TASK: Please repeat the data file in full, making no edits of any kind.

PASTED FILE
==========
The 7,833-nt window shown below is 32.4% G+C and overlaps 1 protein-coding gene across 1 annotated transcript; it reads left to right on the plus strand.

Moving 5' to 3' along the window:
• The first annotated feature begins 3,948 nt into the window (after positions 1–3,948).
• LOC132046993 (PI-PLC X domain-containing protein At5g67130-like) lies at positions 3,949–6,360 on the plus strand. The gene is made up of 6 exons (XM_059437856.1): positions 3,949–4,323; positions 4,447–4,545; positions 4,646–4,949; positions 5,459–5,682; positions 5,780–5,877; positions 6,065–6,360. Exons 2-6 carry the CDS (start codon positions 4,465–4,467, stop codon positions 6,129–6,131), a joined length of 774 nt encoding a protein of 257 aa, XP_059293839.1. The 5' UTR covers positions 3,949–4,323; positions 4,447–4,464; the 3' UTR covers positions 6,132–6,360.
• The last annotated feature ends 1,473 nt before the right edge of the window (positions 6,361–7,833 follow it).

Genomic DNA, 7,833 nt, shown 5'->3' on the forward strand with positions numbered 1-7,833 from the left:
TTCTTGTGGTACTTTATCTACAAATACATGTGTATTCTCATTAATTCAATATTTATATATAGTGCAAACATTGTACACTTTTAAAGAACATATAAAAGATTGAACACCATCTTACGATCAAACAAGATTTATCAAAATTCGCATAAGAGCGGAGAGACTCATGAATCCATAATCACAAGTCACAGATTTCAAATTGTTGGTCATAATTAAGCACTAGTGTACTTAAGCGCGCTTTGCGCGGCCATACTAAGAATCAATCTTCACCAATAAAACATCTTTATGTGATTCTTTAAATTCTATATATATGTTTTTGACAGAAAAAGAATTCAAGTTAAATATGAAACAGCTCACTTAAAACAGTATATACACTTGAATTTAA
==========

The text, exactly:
The 7,833-nt window shown below is 32.4% G+C and overlaps 1 protein-coding gene across 1 annotated transcript; it reads left to right on the plus strand.

Moving 5' to 3' along the window:
• The first annotated feature begins 3,948 nt into the window (after positions 1–3,948).
• LOC132046993 (PI-PLC X domain-containing protein At5g67130-like) lies at positions 3,949–6,360 on the plus strand. The gene is made up of 6 exons (XM_059437856.1): positions 3,949–4,323; positions 4,447–4,545; positions 4,646–4,949; positions 5,459–5,682; positions 5,780–5,877; positions 6,065–6,360. Exons 2-6 carry the CDS (start codon positions 4,465–4,467, stop codon positions 6,129–6,131), a joined length of 774 nt encoding a protein of 257 aa, XP_059293839.1. The 5' UTR covers positions 3,949–4,323; positions 4,447–4,464; the 3' UTR covers positions 6,132–6,360.
• The last annotated feature ends 1,473 nt before the right edge of the window (positions 6,361–7,833 follow it).

Genomic DNA, 7,833 nt, shown 5'->3' on the forward strand with positions numbered 1-7,833 from the left:
TTCTTGTGGTACTTTATCTACAAATACATGTGTATTCTCATTAATTCAATATTTATATATAGTGCAAACATTGTACACTTTTAAAGAACATATAAAAGATTGAACACCATCTTACGATCAAACAAGATTTATCAAAATTCGCATAAGAGCGGAGAGACTCATGAATCCATAATCACAAGTCACAGATTTCAAATTGTTGGTCATAATTAAGCACTAGTGTACTTAAGCGCGCTTTGCGCGGCCATACTAAGAATCAATCTTCACCAATAAAACATCTTTATGTGATTCTTTAAATTCTATATATATGTTTTTGACAGAAAAAGAATTCAAGTTAAATATGAAACAGCTCACTTAAAACAGTATATACACTTGAATTTAA